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Update: 7.3-magnitude quake hits China's Taiwan

XINHUA

發布於 04月03日04:30 • Jia Zhao,Zhang Yunlong,Ren Yaoti,Shen Anni,Jiao Qian,Wang Xiaopeng
This photo taken on April 3, 2024 shows a damaged residential building in Hualien, southeast China's Taiwan. (Xinhua)
This photo taken on April 3, 2024 shows a damaged residential building in Hualien, southeast China's Taiwan. (Xinhua)

TAIPEI/BEIJING, April 3 (Xinhua) -- A 7.3-magnitude earthquake jolted the sea area near Hualien in China's Taiwan on Wednesday, leading to the suspension of work and school classes in Hualien.

The quake struck at 7:58 a.m. Wednesday (Beijing Time) and the epicenter was monitored at 23.81 degrees north latitude and 121.74 degrees east longitude, at a depth of 12 km, according to the China Earthquake Networks Center.

The Ministry of Natural Resources warning center issued a red alert for a tsunami soon after the earthquake. It later issued an orange alert for tsunami.

Taiwan's meteorological agency measured the quake as 7.2 magnitude, saying it was the strongest earthquake to hit the island in 25 years since a deadly earthquake struck on Sept. 21, 1999.

According to the agency, the earthquake was monitored at a depth of 15.5 km. The epicenter was located 25 km south-southeast of Hualien. The maximum intensity recorded was 6 magnitude in Hualien County.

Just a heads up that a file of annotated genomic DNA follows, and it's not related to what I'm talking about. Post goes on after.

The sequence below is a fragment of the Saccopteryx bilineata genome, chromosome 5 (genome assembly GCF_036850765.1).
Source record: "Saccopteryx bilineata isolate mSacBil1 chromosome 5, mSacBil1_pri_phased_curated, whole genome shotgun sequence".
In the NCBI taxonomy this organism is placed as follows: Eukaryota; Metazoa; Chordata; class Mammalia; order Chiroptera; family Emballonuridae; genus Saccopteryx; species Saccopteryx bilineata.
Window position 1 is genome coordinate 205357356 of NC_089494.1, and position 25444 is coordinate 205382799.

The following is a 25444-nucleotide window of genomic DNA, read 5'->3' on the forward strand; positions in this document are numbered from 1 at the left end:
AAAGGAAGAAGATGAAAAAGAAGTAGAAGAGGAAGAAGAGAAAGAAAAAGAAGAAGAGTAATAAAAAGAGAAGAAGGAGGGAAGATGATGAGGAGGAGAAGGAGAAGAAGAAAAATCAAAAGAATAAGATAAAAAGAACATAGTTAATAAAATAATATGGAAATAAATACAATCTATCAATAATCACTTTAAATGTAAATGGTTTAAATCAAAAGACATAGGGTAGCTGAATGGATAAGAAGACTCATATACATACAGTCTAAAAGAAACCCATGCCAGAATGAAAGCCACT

Local authorities have announced the suspension of work and school classes in Hualien.

Strong tremors were felt across Taiwan. Xinhua reporters in Taipei experienced intense tremors as buildings shook continuously for over a minute. Elevators in the reporters' apartment building were suspended from operation.

Multiple residential buildings partially collapsed in Hualien, forcing the evacuation of hundreds of residents. Falling rocks were also reported in hilly areas.

A rubber factory building in New Taipei City collapsed due to the quake.

Subways in multiple counties and cities on the island have been temporarily suspended. Taipei's metro system resumed operation after being suspended for around one hour.

Multiple aftershocks measuring above 5.0 magnitude hit Hualien and nearby areas.

Taiwan's meteorological agency also predicted earthquakes measuring magnitude 7 might happen in the next three days.

Across the Taiwan Strait, tremors were also felt in Fujian, Guangdong, Shanghai, Zhejiang and Jiangsu on the Chinese mainland. ■

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